21 Apr 11 More on financial planners giving tax advice
MEMBER 64 writes:
"I refer to the recent Treasury announcement that Financial Planners are again exempted from the Tax Agent Services regime for yet another 15 months to 1 July 2012, with a further three year "holiday" from full compliance on the grounds that they will need time to attain the requisite tax skills. Add to this the fact that not all planners within an organisation will be required to be registered under the TAS regime, and that full tax agent registration will only be required for planners who lodge tax returns or liaise directly with the ATO and a clear picture is starting to emerge here.
Either (1) The tax and accounting bodies were too busy to be present at these consultation meetings, or (2) Treasury is so afraid of the financial planning industry that they will do anything to placate them (including ignoring the voice of the professional bodies). Reconcile Treasury's vacillation on this issue to Bill Shorten's promise to 'protect consumer interests whilst creating a level playing field' and the whole matter becomes simply farcical.
The very fact that legislation must be enacted before planners will act in the best interest of their clients (as opposed to their own interests) should be screaming volumes about the underlying integrity of the entire planning industry. The FPA welcomed this legislation is a clear admission that planners could never be expected to act ethically without legislation. This is the same industry that outsources the cost and administration of its disciplinary measures to the public purse via that Financial Services Ombudsman, rather than requiring their member base to 'self-regulate'.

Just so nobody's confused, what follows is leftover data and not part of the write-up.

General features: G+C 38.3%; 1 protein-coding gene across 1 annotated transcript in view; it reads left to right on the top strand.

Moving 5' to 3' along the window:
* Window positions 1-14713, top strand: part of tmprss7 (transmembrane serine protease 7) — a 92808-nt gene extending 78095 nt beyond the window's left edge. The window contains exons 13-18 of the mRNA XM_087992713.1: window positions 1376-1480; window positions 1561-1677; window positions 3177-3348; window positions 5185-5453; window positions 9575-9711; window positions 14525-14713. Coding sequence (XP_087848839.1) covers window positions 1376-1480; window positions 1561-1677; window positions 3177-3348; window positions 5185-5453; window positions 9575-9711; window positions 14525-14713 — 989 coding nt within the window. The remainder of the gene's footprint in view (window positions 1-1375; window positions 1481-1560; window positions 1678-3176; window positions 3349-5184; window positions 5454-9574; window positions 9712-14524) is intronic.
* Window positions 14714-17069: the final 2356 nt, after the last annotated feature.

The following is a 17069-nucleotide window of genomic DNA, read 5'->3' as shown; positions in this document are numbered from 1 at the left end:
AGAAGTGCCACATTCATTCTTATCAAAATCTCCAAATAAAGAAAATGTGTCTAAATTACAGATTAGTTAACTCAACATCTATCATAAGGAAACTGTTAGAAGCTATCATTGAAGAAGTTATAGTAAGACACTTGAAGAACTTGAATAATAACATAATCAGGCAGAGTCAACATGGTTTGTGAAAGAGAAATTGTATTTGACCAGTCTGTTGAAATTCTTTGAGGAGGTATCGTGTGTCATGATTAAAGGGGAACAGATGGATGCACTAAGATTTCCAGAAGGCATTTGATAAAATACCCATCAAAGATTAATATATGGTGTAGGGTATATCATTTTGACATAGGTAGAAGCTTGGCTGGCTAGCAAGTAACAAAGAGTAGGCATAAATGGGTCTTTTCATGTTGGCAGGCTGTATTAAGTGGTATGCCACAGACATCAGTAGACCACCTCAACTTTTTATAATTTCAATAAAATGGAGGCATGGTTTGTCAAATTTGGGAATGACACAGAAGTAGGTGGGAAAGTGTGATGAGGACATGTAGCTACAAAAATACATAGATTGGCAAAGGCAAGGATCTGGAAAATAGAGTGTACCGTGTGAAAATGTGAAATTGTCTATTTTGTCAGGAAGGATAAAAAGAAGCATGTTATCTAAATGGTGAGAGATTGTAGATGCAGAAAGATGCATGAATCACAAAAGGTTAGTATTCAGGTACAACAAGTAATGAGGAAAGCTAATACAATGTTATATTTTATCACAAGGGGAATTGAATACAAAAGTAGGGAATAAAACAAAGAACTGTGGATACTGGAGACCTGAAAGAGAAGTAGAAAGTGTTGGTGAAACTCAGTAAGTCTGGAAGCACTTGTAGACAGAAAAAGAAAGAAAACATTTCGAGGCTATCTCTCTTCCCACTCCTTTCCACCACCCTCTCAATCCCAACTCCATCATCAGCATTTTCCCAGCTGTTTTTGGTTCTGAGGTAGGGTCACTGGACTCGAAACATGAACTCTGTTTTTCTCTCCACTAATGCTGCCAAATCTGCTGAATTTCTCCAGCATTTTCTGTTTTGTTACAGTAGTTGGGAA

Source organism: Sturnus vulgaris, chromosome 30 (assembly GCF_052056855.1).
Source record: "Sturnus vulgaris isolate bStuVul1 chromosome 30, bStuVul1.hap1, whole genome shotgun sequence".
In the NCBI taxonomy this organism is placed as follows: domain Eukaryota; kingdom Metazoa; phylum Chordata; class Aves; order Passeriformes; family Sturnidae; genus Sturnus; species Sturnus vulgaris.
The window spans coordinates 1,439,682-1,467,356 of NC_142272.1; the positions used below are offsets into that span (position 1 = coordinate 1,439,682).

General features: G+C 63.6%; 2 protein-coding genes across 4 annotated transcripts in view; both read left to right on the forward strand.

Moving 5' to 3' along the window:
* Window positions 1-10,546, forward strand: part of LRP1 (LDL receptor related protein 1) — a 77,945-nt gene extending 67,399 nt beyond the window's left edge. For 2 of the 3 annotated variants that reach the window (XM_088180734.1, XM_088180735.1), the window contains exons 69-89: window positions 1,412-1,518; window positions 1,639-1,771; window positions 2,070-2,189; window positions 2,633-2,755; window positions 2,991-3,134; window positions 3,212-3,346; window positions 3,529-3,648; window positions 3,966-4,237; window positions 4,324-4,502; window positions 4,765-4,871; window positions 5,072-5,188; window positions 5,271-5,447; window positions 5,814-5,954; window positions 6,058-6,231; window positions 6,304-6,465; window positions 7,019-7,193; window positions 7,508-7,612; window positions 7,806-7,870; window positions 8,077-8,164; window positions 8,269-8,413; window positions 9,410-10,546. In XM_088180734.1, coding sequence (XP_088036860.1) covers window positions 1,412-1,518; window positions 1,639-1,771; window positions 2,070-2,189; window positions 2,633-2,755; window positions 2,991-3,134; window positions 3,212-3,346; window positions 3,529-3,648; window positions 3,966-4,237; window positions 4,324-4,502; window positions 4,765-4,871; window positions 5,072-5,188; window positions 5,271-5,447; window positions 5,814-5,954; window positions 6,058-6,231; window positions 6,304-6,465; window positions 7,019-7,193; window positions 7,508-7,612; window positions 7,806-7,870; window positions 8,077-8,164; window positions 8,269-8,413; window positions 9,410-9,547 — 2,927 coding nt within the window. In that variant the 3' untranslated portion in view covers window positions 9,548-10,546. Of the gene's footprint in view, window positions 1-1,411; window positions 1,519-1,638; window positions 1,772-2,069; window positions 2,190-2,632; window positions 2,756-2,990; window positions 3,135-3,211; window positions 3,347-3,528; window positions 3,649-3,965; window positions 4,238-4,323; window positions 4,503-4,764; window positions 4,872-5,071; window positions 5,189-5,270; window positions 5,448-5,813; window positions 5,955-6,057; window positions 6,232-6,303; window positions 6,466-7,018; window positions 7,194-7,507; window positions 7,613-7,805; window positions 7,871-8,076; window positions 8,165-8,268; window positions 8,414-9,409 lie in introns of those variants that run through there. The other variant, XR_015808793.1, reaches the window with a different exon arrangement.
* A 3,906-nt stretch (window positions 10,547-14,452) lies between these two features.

The foundations of our tax and revenue collection system which has until now been underpinned by experienced, ethical professionals, governed by a doctrine of conservatism, will soon be exposed to the very same perpetrators who brought us Storm Financial and Sonray Capital, not to mention the $millions in excess contributions tax resulting from negligent financial planning advice and an industry which can only act in the best interests of a client if legislation requires them to do so. Where is our industry voice in this debate?"
TAX INSTITUTE TAX COUNSEL COMMENT: The Tax Institute understands and shares your concerns in relation to this matter. We agree with the need to ensure high standards of education and regulation of tax advice provided by financial planners in order to protect the consumers of such advice. We have vigorously represented our members' interests and concerns on this issue throughout this consultation and will continue to do so. Should you wish to discuss further, please do not hesitate to contact us at email@example.com.